Adult transition from at-risk drinking to alcohol dependence: The relationship of family history and drinking motives

Cheryl L. Beseler, Efrat Aharonovich, Katherine M. Keyes, Deborah S. Hasin

Research output: Contribution to journalArticlepeer-review

51 Scopus citations

Abstract

Background: Prospective studies have not previously examined whether a family history of alcoholism and drinking motives conjointly predict a diagnosed DSM-IV alcohol abuse or dependence in adults, despite a large literature that each is associated with alcohol consumption. The focus of this study is the conjoint, prospective examination of these risk factors in a 10-year longitudinal study of adults who were at-risk drinkers at baseline. Methods: Prospective, population-based cohort of drinkers aged 18 or older from a Northeastern U.S. area initially evaluated for history of alcohol use disorders and drinking motives in 1991 to 1992. New onset dependence was studied in those who never met the criteria for alcohol dependence at baseline (n = 423), and new onset abuse was studied in those who never met the criteria for alcohol abuse at baseline (n = 301) and who did not develop dependence during the follow-up. Results: Family history significantly interacted with 2 baseline drinking motives in predicting new onsets of DSM-IV alcohol dependence: drinking to reduce negative affect (OR 3.38; 95% CI 1.05, 10.9) and drinking for social facilitation (OR 3.88; CI 1.21, 12.5). Effects were stronger after conditioning the drinking motives on having a positive family history of alcoholism. In contrast, in predicting new onsets of alcohol abuse, drinking motives did not have direct effects or interact with family history. Conclusions: Those who drank to reduce negative affect or for social facilitation at baseline were at greater risk of alcohol dependence 10 years later if they also had a family history of alcoholism. These results suggest an at-risk group that can be identified prior to the development of alcohol dependence. Further, the findings suggest utility in investigating the interaction of drinking motives with measured genetic polymorphisms in predicting alcohol dependence.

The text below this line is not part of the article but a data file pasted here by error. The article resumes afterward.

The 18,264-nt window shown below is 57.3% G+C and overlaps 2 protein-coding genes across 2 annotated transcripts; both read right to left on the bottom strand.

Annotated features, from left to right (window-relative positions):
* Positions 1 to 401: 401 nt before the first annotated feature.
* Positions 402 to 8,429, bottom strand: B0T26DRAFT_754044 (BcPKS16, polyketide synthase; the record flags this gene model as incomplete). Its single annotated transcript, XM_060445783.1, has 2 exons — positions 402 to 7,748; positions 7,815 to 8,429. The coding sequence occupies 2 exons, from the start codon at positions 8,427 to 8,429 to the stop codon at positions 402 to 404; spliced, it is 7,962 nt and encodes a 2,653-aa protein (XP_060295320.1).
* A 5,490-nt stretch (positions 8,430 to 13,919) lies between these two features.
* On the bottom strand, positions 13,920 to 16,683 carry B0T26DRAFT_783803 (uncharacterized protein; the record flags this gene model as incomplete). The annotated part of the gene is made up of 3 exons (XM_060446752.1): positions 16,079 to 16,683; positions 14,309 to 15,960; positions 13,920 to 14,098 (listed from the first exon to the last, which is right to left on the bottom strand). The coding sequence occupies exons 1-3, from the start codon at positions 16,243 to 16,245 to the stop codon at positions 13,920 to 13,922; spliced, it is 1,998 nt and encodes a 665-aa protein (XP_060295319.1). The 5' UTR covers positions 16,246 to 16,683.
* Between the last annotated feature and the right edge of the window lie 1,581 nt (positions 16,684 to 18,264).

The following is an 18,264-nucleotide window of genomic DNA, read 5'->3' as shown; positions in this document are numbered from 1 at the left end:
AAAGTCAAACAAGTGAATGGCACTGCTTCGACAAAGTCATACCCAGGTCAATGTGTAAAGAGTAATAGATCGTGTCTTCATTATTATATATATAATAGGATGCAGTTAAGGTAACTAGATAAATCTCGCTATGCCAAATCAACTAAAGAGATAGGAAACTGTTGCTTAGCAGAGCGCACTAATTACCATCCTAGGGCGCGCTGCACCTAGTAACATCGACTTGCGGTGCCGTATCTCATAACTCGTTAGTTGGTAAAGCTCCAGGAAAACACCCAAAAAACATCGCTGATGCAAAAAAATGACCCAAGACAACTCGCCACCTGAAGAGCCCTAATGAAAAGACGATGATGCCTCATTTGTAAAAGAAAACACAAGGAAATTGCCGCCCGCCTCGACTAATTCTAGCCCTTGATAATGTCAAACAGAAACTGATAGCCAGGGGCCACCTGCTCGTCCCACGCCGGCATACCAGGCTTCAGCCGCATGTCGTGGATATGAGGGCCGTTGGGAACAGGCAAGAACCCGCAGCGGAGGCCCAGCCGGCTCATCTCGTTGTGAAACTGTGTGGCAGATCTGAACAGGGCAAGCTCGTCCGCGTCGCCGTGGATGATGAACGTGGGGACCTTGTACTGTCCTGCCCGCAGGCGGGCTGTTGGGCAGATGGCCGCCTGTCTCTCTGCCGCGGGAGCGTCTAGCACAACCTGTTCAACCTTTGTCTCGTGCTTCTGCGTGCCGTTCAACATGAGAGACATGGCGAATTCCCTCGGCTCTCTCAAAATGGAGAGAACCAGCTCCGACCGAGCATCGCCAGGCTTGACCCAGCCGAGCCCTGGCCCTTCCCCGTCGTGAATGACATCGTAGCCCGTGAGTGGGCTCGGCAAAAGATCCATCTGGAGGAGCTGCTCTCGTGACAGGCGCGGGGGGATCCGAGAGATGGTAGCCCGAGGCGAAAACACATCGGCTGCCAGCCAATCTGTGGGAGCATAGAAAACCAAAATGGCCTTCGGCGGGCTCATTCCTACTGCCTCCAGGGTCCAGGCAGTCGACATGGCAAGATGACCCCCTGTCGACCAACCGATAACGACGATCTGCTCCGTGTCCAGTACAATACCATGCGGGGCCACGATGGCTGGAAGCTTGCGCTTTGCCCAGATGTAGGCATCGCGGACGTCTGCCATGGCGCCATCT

Original languageEnglish (US)
Pages (from-to)607-616
Number of pages10
JournalAlcoholism: Clinical and Experimental Research
Volume32
Issue number4
DOIs
StatePublished - Apr 2008
Externally publishedYes

Keywords

  • Alcohol Abuse
  • Alcohol Dependence
  • Drinking Motives
  • Family History of Alcoholism
  • Reasons for Drinking

ASJC Scopus subject areas

  • Medicine (miscellaneous)
  • Toxicology
  • Psychiatry and Mental health

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